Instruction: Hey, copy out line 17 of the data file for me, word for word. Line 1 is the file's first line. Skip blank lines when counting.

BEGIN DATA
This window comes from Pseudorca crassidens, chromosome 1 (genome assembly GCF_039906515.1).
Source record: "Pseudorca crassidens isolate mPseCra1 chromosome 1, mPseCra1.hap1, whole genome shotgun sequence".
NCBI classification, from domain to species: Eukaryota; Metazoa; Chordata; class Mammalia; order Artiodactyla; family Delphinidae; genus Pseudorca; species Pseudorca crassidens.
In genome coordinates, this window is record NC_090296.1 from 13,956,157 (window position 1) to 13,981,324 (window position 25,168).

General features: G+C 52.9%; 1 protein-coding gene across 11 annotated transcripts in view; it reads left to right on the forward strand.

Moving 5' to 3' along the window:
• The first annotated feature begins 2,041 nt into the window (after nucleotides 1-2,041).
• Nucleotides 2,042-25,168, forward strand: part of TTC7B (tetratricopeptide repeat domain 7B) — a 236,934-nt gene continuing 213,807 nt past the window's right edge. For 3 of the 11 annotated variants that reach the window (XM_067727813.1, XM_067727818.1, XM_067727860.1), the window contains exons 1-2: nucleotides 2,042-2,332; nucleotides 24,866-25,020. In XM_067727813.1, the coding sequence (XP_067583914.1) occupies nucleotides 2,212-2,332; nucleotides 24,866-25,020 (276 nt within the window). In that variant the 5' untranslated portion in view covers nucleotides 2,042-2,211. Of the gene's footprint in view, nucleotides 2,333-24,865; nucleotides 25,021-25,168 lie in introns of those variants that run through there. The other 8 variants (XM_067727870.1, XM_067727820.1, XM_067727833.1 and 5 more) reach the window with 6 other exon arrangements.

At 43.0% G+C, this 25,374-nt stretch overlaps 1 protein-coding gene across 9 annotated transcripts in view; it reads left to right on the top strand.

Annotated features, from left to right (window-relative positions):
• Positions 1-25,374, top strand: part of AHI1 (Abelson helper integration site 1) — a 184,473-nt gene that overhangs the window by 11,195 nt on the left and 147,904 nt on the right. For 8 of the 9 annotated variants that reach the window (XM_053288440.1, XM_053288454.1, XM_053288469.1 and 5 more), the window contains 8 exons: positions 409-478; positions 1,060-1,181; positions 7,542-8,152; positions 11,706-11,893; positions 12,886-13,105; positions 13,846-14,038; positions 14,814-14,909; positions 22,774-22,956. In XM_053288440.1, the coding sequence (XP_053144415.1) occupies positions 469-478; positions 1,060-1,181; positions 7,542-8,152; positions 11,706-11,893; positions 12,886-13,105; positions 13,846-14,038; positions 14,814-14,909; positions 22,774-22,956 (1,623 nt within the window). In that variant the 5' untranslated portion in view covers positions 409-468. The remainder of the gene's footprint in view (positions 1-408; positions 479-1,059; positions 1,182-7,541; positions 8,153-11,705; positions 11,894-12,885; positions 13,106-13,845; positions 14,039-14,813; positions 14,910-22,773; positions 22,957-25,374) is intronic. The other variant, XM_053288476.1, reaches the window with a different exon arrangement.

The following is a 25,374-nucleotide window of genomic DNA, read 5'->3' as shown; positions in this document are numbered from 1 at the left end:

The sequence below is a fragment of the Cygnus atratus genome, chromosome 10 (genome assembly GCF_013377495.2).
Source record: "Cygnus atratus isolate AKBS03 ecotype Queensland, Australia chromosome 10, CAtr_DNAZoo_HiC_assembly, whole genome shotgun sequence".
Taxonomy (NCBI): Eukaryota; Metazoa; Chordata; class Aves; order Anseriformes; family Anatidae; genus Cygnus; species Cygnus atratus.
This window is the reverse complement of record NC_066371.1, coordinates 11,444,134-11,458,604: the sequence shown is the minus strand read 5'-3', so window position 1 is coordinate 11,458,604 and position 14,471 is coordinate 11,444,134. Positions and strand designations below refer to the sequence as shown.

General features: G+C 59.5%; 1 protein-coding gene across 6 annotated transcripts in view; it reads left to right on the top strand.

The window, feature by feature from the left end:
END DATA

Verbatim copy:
General features: G+C 59.5%; 1 protein-coding gene across 6 annotated transcripts in view; it reads left to right on the top strand.